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5 Tips For Buying a Home This Summer

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It’s going to be tough out there for homebuyers this summer. The housing market has been on a tear for more than a year now, and even as the coronavirus pandemic recedes, home buying challenges remain.

Challenge No. 1: Home prices are sky-high. The national median existing-home price climbed to $350,300 in May, up 23.6% percent from a year ago, according to the National Association of Realtors.

Challenge No. 2: Listings are in short supply. According to title insurer First American, only 115 out of every 10,000 homes were for sale this spring — the lowest share on record.

The takeaway: A glut of buyers are competing for a limited number of pricey homes. But with 30-year mortgage rates still less than 3%, this can still be a great time to buy a house — if you approach it strategically.

If you’re shopping for a home this summer, these tactics will help you come out ahead.

Get pre-approved for a mortgage before you start shopping

In order to be ready to make an offer on a home in today’s market, you must get pre-approved for a mortgage, says Joel Kan, an economist and industry analyst at the Mortgage Bankers Association.

A mortgage pre-approval is a written statement from a lender affirming that you’ve qualified for a home loan based on a preliminary review of your credit report, income, debt and financial accounts. Including a pre-approval letter when you submit an offer on a house shows the seller that you’re a serious and qualified buyer.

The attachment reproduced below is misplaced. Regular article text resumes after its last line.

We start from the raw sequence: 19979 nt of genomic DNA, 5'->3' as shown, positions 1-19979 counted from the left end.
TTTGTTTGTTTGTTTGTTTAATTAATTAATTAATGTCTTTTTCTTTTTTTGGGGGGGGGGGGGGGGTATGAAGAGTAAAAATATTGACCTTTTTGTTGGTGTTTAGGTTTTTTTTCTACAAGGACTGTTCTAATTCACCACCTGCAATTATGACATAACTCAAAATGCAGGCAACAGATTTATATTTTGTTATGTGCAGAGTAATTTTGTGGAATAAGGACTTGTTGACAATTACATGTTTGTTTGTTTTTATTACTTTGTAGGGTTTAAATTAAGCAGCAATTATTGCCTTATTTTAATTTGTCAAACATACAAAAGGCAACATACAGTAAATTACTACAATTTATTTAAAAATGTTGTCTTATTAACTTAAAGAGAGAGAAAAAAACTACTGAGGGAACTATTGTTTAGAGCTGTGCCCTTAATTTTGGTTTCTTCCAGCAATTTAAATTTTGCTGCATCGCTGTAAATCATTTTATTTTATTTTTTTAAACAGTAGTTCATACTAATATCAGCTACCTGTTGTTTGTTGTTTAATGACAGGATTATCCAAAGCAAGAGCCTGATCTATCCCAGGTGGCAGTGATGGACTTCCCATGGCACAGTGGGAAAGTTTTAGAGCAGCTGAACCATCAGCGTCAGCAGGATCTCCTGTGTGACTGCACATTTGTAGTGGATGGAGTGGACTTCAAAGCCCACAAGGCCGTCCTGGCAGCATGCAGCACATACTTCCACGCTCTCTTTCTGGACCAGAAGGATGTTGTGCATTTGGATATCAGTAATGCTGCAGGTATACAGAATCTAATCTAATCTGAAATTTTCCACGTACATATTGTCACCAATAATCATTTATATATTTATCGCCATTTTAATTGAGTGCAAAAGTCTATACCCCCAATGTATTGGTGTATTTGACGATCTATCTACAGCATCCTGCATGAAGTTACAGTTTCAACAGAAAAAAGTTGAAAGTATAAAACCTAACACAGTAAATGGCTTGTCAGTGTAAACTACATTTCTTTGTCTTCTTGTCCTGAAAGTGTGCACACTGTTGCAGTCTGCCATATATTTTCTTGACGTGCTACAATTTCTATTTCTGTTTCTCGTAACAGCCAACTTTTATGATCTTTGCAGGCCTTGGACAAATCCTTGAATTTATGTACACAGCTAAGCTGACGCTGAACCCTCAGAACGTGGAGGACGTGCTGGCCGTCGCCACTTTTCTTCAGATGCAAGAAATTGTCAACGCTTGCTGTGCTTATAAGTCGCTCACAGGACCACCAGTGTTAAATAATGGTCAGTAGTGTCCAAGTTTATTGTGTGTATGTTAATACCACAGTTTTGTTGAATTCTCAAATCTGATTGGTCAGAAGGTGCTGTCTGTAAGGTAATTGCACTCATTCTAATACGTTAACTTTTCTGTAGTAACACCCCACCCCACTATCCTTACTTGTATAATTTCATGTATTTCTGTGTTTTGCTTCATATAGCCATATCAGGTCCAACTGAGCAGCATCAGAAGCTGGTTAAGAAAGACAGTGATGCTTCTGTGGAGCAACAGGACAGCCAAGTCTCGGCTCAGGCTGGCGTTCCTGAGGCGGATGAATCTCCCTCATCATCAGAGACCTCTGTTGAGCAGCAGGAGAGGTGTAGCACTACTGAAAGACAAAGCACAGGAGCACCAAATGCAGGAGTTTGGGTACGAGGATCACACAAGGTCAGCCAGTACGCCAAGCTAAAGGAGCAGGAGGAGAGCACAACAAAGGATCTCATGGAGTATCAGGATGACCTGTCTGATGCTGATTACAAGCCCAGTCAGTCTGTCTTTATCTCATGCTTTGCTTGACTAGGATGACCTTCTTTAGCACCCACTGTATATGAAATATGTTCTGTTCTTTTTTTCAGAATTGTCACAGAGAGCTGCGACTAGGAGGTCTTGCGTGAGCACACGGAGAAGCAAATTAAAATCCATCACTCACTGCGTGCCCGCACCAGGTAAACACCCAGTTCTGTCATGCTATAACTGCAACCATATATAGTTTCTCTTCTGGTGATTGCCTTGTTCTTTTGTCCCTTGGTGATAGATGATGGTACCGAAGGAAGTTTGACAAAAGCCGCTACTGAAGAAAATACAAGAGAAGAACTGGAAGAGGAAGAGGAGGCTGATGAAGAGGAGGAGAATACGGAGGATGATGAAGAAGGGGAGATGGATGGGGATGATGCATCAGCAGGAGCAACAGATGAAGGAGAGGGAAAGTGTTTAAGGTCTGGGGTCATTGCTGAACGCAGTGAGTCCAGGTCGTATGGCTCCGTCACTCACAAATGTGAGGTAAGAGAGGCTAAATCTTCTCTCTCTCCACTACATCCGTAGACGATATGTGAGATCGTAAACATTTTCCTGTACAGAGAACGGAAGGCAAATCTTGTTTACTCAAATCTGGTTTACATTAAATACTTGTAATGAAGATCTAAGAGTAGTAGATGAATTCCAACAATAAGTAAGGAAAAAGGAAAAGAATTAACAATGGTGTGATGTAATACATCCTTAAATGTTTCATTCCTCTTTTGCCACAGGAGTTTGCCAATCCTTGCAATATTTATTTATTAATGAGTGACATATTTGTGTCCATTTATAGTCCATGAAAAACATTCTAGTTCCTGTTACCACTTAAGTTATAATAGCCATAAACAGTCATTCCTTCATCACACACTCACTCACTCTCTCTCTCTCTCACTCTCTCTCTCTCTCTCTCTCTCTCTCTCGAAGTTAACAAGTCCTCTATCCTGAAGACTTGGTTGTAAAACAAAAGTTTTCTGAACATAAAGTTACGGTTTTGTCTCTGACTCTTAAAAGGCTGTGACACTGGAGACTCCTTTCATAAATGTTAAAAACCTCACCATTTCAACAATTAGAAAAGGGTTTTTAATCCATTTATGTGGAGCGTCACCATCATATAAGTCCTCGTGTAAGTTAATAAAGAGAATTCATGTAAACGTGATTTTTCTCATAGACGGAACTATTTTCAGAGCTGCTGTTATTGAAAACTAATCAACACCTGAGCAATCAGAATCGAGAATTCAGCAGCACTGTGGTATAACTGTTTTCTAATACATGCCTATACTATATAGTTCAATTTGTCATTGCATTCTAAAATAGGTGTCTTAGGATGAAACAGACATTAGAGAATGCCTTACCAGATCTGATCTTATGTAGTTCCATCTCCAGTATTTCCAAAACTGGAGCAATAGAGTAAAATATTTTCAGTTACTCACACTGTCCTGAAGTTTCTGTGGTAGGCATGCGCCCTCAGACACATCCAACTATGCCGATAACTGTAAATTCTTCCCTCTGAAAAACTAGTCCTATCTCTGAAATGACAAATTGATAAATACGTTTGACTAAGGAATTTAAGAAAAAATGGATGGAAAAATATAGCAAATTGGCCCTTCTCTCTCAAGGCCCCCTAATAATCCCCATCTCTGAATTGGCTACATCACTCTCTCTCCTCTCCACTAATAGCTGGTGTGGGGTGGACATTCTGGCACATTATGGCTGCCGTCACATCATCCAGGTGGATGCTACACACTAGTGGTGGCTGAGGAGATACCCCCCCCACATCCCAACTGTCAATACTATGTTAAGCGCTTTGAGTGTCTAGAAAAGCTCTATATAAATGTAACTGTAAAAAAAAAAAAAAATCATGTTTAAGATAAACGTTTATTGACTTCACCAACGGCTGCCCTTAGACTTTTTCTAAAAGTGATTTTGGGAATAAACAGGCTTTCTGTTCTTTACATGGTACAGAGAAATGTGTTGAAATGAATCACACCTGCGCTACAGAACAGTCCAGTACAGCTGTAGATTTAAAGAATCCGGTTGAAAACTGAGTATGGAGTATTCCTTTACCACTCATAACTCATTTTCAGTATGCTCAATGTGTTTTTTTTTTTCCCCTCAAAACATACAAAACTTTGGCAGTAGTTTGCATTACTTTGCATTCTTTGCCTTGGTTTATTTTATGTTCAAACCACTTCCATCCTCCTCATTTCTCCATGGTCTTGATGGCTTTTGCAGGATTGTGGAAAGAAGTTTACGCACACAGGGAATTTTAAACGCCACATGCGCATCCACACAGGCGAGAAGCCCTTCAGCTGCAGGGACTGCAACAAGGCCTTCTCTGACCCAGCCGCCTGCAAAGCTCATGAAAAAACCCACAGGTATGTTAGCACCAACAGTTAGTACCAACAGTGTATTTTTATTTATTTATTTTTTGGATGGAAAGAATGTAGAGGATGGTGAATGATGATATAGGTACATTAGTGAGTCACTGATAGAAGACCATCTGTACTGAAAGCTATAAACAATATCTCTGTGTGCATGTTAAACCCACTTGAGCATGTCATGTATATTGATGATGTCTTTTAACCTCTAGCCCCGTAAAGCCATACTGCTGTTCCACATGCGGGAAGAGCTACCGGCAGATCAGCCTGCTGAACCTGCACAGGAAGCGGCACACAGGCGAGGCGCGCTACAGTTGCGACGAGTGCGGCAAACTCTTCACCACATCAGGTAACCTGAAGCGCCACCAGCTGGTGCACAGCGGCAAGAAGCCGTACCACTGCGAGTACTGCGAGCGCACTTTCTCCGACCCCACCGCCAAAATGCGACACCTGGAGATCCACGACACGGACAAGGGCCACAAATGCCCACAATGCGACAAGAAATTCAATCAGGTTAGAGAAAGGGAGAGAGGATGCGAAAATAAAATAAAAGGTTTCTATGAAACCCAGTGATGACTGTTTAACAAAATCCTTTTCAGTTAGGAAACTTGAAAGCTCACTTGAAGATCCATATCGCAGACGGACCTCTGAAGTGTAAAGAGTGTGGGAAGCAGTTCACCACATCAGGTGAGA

But because rates vary by mortgage lender, you’ll want to shop around and apply for mortgage pre-approval with at least three lenders.

If you’re denied a loan, find out why and then take steps to address the issue. You may need to repair bad credit by paying off credit card debt or buff up your down payment funds to get pre-approved.

Team up with the right lender and agent

Houses are flying off shelves. In May, homes lasted on the market just six days on average before sellers accepted an offer, according to Zillow data. Since there’s a good chance you’ll need to have a pre-approval letter at a moment’s notice, says Kan, working with a loan officer who is available on nights and weekends is especially important.

In addition, finding a real estate agent who has good relationships with other agents in your market is critical, says Jeff Checko, a real estate agent at RE/MAX Advantage in Nashville, Tennessee.

“Homes are going under contract even before they go on the market,” he says. “You need to have an agent who hears about listings before they go live.”

When meeting with prospective agents, ask what the agent does to find listings before they go on the market, suggests Dana Bull, a real estate agent in Marblehead, Massachusetts. For example, Bull belongs to a Facebook group where agents in her area share information about buyer needs and upcoming listings.

Be prepared to offer asking price — or higher

For the first time ever, more than half of U.S. homes sold above asking price in May, according to Redfin. The average home sold for 2.2% above its listing price.